Babalú-Ayé and the Power of Images

Lucumí and Arará elders use many different names to refer to Babalú-Ayé, and they associate many different images with this oricha. There are ritual images: as with most orichas, a covered pot—the terra-cotta cazuela—houses the objects sacred to this deity in most lineages. The já, the ritual broom, cleans illness off the devout. There are two metal crutches and two metal dogs that come from the popular Roman Catholic image of San Lázaro, the poor man of Biblical fame.

Altars for Babalú-Ayé also include offerings: candles light the way and incense floats up from the floor, filling the air with smoke and smells. Toasted corn rests before him. Perhaps the most common offering is a gourd filled with black beans and topped with a red onion. As patron of life’s material necessities, Babalú is said to rule over all grains and beans. For Cubans, most of whom love black beans and eat them almost daily, black beans represent the staff of life—their daily bread. The beans’ dark color reiterates the mysterious qualities of Babalú. Over time, the red onion reveals its secret life and sprouts with new life—paralleling Babalú’s rebirth.

This multiplicity of images has many parallels in other religious traditions, and people have long wondered why people make religious representations and how they function in their lives. In 1915, Emile Durkheim published Elementary Forms of the Religious Life and expounded the notion of a religious image as a collective representation for a group’s identity. This idea continues to inform how people think about religion.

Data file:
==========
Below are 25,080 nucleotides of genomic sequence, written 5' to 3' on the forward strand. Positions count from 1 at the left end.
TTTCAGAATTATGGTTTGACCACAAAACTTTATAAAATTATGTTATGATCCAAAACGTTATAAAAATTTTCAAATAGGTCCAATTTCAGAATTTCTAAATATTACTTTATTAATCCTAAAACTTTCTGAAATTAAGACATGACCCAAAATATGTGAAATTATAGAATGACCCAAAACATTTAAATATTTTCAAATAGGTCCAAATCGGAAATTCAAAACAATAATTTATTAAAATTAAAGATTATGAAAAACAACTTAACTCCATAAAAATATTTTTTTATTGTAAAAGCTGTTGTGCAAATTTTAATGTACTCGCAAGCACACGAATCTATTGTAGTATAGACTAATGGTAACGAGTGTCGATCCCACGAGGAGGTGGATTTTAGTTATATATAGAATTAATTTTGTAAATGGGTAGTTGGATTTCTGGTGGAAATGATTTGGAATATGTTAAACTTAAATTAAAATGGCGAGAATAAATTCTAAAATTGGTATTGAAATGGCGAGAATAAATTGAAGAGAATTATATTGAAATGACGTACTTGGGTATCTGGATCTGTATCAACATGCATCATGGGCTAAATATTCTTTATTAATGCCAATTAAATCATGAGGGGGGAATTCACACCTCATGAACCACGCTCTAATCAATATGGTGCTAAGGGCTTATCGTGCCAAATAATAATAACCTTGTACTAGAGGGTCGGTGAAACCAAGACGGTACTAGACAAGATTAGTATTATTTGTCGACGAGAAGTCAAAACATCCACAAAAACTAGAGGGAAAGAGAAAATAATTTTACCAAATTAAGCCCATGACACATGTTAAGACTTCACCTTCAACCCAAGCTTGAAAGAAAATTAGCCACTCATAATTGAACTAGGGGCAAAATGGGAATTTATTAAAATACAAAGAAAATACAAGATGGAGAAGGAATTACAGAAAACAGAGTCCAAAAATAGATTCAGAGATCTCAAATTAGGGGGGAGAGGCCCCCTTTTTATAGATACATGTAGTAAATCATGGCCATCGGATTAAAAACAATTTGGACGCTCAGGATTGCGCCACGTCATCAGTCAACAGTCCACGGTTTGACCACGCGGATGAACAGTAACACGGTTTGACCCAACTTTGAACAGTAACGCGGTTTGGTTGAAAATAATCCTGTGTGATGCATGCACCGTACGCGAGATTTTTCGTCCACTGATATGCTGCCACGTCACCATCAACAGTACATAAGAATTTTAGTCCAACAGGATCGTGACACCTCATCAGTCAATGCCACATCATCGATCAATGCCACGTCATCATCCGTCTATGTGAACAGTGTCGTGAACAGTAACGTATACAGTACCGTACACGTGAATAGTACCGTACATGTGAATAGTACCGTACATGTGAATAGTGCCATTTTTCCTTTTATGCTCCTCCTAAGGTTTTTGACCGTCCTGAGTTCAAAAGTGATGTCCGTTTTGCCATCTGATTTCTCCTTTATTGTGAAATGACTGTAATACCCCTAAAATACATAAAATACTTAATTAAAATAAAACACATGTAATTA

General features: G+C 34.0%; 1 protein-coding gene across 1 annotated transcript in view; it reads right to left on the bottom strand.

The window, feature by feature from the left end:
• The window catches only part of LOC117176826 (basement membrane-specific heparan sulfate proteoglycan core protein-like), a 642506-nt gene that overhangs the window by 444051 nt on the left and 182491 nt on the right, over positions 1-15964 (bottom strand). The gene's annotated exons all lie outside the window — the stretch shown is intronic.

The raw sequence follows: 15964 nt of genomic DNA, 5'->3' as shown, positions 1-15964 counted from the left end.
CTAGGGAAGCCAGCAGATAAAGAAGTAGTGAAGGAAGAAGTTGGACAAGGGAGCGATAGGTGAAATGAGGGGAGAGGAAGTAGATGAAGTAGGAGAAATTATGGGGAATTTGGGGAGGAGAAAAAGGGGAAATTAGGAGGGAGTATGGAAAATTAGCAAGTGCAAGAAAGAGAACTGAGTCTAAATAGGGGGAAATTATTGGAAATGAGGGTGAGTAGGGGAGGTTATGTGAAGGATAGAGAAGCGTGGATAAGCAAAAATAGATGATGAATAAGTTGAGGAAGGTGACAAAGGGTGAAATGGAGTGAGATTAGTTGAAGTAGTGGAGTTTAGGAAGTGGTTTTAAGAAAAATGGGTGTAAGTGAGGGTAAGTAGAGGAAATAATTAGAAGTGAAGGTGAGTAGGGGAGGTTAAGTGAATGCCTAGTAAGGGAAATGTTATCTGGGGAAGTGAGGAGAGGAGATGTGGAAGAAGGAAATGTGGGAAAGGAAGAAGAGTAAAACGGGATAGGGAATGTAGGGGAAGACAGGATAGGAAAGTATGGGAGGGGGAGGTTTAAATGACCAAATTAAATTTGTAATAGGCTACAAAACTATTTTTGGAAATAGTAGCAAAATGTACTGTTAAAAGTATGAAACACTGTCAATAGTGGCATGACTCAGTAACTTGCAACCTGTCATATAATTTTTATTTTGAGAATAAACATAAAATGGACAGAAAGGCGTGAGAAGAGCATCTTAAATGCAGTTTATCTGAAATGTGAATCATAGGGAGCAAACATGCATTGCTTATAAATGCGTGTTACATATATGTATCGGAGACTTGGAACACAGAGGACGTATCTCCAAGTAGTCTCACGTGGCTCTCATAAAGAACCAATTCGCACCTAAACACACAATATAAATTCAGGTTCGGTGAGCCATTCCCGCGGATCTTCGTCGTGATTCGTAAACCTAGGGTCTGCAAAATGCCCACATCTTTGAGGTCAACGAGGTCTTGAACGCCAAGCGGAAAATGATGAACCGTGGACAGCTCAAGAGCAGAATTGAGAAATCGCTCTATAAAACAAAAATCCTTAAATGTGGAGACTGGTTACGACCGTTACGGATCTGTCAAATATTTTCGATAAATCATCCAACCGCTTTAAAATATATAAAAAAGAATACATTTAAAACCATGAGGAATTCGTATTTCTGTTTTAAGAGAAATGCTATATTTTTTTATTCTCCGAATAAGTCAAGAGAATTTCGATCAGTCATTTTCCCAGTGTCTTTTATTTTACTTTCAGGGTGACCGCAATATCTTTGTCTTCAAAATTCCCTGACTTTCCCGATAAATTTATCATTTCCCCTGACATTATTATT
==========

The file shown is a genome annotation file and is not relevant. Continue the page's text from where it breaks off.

Rather than simply re-presenting reality, images can be understood as actions. These images are embodiments of social relations, cultural practices, desires, and ideologies: people create and use them for particular reasons. Because they embody important ideas, deeply felt values, and life-transforming experiences, people also love them. Each image is a visual signifier, often comprised of other visual signifiers, and each signifier that points to other signifiers—visual, verbal, and visceral. Thus, every image becomes a node within the web of signification, and its exploration leads to other representations, comprised of still more signifiers. Some of these representations will be other visual images, some objects, some narratives, some laconic remarks, and some practical actions. At some point these signifiers become grounded in the lives of individual human beings and the meanings they assign to them. It is here that the image spills over with the surplus of meaning that is not merely referential or iconic.

Taken individually these essays are quite humble, short, even common. Taken together, however, they might be conceived of as a gourd full of beans, offering an interrelated set of images, visual and verbal—all related to Babalú-Ayé. Because these images circulate within a particular community of people who use them to create and communicate meaningful relationships and actions, these essays are ethnography—writing about a people. Because the essays revolve around diverse but related images, they might be called iconography—literally writing about images. Because these images all cluster around this powerful figure thought to be a divinity, these essays could be described by the neologism “theography”—writing about the god.